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Your Day in Bug News: Fungicides are Bad For Bees Too


Someone probably forwarded you this study already. It was published in PLOS today. I’m not saying that you shouldn’t read it, because reading studies is fun, but if you don’t have much time here’s the gist: fungicides are bad for bees.

This is unfortunate, because everything seems to be bad for bees. Here are a few specific things that seem to be bad for bees right now:

Neonicotinoids are bad for bees. Or good for bees. Or not really that good for bees. They’ve been banned for use on flowering crops by the European Union for the next two years ,which will ideally show us if beehives do better when they’re not around, though there is some debate as to how long they stay in the soil .We’ll see how that goes.)

Corn syrup is bad for bees, at least when they have nothing else to eat because someone took away all their honey and sold it on the commodities market. The modern hive does not eat as well as its ancestors did — it’s hired to pollinate large acres of monoculture, and that doesn’t make for a very diversified diet.

Varroa destructor, is bad for bees. It’s actually the worst for bees. It’s the Darth Vader of bees. It killed off half the kept colonies and all of the wild colonies in America in the 1990's. It is, however, not very popular with journalists because unlike Colony Collapse Disorder (CCD) it was never a mystery — just a little hemolyph-sucker from Asia shaped like a kidney bean with tiny hairy legs. Journalists are simple. Faced with a fanged bean with legs and a mystery, we’ll always pay more attention to the mystery.

Inbreeding is bad for bees. American hives lost a lot of their genetic diversity during the varroa suckfest and there’s a near-complete ban on the importation of bees, for fear they’ll bring something new and terrible with them. The USDA did a good job with its importation of varroa-resistant Russian queens, but that alone isn’t enough to restore the genetic diversity — and the opportunities that carried for disease resistance — that were lost in the ‘90's.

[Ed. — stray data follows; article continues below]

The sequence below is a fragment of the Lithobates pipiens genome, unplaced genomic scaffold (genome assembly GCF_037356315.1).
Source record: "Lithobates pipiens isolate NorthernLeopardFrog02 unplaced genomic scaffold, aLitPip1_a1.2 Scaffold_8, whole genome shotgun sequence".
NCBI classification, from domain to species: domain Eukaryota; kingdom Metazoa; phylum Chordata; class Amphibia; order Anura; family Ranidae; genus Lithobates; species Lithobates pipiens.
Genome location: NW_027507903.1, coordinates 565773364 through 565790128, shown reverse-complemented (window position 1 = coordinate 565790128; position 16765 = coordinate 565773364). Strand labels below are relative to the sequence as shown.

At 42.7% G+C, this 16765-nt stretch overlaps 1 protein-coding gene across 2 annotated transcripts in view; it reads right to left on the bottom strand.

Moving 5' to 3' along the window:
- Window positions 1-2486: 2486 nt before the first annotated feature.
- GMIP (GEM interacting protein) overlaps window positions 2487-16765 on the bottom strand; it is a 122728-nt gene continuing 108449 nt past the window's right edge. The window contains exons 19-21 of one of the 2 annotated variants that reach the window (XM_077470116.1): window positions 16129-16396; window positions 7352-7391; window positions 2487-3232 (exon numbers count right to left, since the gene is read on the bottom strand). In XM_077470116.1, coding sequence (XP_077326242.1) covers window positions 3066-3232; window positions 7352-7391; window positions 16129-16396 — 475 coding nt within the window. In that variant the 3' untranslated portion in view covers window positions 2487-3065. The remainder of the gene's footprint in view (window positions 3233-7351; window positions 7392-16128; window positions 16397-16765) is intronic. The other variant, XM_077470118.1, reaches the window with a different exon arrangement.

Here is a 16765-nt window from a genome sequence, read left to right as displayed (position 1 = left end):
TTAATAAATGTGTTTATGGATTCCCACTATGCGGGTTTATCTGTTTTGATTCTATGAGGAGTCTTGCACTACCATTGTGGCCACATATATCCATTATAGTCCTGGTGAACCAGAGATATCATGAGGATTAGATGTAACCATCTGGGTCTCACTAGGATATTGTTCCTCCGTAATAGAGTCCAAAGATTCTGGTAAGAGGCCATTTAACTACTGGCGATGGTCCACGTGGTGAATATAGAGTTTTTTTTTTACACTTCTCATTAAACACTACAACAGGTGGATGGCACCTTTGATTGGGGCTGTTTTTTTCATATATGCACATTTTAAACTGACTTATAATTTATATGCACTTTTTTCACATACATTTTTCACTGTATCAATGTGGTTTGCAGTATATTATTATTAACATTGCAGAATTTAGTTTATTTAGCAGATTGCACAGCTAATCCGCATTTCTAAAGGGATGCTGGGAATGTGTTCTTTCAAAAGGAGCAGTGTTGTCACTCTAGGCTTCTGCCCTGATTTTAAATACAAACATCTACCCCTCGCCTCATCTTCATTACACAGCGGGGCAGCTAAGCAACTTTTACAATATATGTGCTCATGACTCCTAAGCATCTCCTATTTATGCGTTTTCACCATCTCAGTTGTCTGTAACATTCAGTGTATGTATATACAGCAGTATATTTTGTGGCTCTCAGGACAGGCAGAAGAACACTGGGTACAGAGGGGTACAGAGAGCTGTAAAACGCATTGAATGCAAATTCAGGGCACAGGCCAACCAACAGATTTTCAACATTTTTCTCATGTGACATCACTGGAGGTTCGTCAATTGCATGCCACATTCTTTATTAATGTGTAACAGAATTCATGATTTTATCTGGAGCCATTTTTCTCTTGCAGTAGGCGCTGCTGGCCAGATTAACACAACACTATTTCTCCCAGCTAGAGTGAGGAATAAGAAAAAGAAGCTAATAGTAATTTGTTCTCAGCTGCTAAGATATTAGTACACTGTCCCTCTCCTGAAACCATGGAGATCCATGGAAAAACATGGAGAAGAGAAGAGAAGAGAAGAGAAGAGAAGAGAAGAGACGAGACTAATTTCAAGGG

So what does it mean now that it looks like fungicides are bad for bees too? Hard to say. Some commercial beekeepers use fungicide in their hives because fungicide also kills varroa. Will they stop? Depends on how bad their varroa problem is — they might prefer to have a weak colony without varroa than no colony at all because varroa ate all its life juices.

The paper recommends that beekeepers avoid placing their hives in locations where pesticides and fungicides have been used (or used recently). But since honeybees can travel up to a mile on their own and over 3,000 miles when you wrap up their hive and load them onto the back of a flatbed truck, that’s a lot of acreage to ask about. Also: many pollination contracts are locked down months in advance, which is plenty of time for a strange fungus to show up and inspire a farmer to hose down their entire crop with fungicide, no matter what they said earlier about not spraying in the weeks before the honeybees show up.

But wait! Is there anything about this study that has a practical application? There is. On a side note, the researchers noticed that of the seven crops the test honeybees had been hired to pollinate, the bees weren’t returning to their hives with any pollen from blueberry, cranberry, cucumber, pumpkin and watermelon flowers. Instead, they were bringing back pollen from weeds — probably whatever was growing at the edge of the field.

If the honeybees weren’t bringing back pollen from the plants they’d been hired to pollinate, odds are they weren’t pollinating them and helping them make little plant babies. Why might this be?

Well, all of the rejected plants — blueberries, cranberries, pumpkins, cucumbers — are native to the Americas. Honeybees aren’t. They were floated across the Atlantic by colonists eager to a) eat honey b) make booze or c) pollinate the apple trees they had floated over earlier.

If honeybees are truly disinterested in native plants, that would mean that their pollination should be (and possibly is being already) carried out by native bees, which are less exciting than honeybees (no honey) but which are also not experiencing an enormous wide-scale mysterious die-off. At least not that we’ve noticed.

The honeybee is the only pollinator that can work in our current monoculture-based way of growing things (more on that later). Our chances for finding another pollinator with its particular skills are practically nil.

But it’s worth working on how to use native bees more for pollination. Plenty of scientists have been saying this (Claire Kremen, in particular, won a MacArthur for saying it) but it’s still considered to be a research topic on the fringes, rather than one worthy of the big money.

This study, for all that it was motivated by the honeybee’s dominance as our go-to pollinator, turns out to be more of an argument for why that dominance should change.